Moreover, Nathaniel's statement portrays the Judeo-Christian heritage in the worst light possible. I'm proud of my Jewish heritage. But there's something deeply wrong when that heritage's primary lesson is an endorsement of retributive justice. It is noteworthy that the most substantial impact of the Bible on the text of the Constitution is to make conviction and punishment more difficult, not to endorse retribution. Indeed, it is a common theme in that heritage that we understand that even our enemies are people who can suffer. At the Passover Seder, even as the deliverance of the Israelites is celebrated, we remove a drop of wine from the cup for each of the Ten Plagues, remembering the Egyptian suffering.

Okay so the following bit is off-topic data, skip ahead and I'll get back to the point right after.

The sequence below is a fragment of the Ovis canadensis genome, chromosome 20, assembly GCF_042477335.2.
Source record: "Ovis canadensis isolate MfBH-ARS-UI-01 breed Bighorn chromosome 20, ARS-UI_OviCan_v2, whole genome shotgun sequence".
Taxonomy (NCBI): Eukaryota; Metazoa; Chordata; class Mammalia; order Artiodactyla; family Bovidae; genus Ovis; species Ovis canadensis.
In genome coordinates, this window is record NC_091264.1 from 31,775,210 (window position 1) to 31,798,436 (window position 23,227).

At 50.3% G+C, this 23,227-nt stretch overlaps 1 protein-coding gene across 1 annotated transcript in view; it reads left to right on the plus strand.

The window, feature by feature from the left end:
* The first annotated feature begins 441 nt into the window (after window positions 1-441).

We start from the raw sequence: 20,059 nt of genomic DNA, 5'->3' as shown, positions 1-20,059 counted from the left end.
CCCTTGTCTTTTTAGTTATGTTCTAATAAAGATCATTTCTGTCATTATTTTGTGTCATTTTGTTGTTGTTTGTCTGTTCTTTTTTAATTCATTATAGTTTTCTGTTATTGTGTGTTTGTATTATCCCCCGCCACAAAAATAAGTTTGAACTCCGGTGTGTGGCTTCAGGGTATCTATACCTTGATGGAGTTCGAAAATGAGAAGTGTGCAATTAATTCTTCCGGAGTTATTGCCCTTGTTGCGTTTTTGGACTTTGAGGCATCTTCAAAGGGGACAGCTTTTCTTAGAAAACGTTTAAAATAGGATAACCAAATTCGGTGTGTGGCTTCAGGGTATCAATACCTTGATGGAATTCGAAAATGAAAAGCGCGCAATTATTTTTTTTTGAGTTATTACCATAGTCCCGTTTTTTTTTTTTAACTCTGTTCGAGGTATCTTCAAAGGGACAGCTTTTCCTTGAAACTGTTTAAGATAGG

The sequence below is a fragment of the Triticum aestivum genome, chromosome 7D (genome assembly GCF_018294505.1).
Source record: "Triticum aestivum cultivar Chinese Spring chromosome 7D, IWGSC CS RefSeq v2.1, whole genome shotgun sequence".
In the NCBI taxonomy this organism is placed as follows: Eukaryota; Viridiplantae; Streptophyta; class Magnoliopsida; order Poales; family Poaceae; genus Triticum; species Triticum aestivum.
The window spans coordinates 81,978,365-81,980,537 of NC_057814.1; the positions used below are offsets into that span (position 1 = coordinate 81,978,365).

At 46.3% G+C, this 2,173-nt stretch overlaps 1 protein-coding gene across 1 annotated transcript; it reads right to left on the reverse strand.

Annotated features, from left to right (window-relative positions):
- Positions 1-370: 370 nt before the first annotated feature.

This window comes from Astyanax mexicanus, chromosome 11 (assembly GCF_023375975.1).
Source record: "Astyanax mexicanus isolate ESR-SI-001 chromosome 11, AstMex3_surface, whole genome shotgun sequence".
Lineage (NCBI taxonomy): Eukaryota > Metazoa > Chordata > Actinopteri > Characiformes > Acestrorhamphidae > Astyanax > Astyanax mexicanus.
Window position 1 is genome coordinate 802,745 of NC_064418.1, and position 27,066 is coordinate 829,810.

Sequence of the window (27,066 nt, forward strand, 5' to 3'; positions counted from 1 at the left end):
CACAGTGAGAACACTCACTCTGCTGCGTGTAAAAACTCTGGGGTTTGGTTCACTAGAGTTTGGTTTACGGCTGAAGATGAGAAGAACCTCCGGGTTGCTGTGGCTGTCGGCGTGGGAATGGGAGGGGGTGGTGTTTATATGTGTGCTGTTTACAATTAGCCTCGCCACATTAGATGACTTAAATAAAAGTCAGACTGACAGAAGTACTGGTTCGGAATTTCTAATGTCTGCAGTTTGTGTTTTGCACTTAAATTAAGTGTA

Most troubling of all is the notion that mentioning God constitutes a " welcome shift from the president who went out of his way to give a nod to "non-believers" in his inaugural address." Approximately 10% of the people in United States self-identify as having no religion, and about 2% of the U.S. population identifies as either atheist or agnostic. Non-believers in the US have ranged from Carl Sagan to George Clooney, from Neil deGrasse Tyson to Bill Gates. Non-believers are an important part of the United States, intertwined with everything that makes America a great nation. All citizens deserve the same respect, whether they are differ by skin color, politics, or religious beliefs.